Through positive collaborations with Pharma, experts in chronic myelogenous leukemia (CML) have been fortunate to have 3 drugs approved by the US Food and Drug Administration (FDA) in 2012 for the treatment of CML: bosutinib, ponatinib, and omacetaxine. This is in addition to 3 others approved in the last decade: imatinib, dasatinib, and nilotinib. The 3 new drugs, however, have been priced at astronomical levels: ponatinib at $138 000 per year, omacetaxine at $28 000 for induction and $14 000 per maintenance course, and bosutinib at ∼$118 000 per year.1
Cancer drug prices have been discussed recently by some financial analysts and tend to be discussed whenever new cancer drugs are approved. This Forum reflects the views of a large group of CML experts who believe that the current prices of CML drugs (1) are too high, (2) are unsustainable, (3) may compromise access of needy patients to highly effective therapy, and (4) are harmful to the sustainability of our national health care systems. These concerns reflect the spiraling prices of cancer drugs in general. Of the 12 drugs approved by the FDA for various cancer indications in 2012, 11 were priced above $100 000 per year. Cancer drug prices have almost doubled from a decade ago, from an average of $5000 per month to >$10 000 per month.2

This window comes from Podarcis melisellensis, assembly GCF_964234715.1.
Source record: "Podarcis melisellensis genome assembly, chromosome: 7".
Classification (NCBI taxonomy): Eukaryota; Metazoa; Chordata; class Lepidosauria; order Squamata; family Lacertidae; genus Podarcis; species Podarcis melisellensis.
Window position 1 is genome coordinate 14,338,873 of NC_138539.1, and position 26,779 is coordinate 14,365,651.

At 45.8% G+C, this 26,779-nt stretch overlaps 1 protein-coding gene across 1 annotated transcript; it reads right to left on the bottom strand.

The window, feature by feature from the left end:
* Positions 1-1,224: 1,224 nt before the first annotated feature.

Innovation and discoveries must be rewarded. Pharmaceutical companies that invest in research and development and discover new lifesaving drugs should benefit from healthy revenues. The cost for bringing a new cancer drug to market is reported to be ∼$1 billion.3 This much-argued-about figure, which some independent experts put as low as $60 to 90 million,4 includes the cost of development of the new (successful) drug and all other drugs that failed during development, and ancillary expenses including the cost of conducting the clinical trials required for approval, bonuses, salaries, infrastructures, and advertising among others. In other words, once a company sells about a billion dollars of a drug, most of the rest is profit.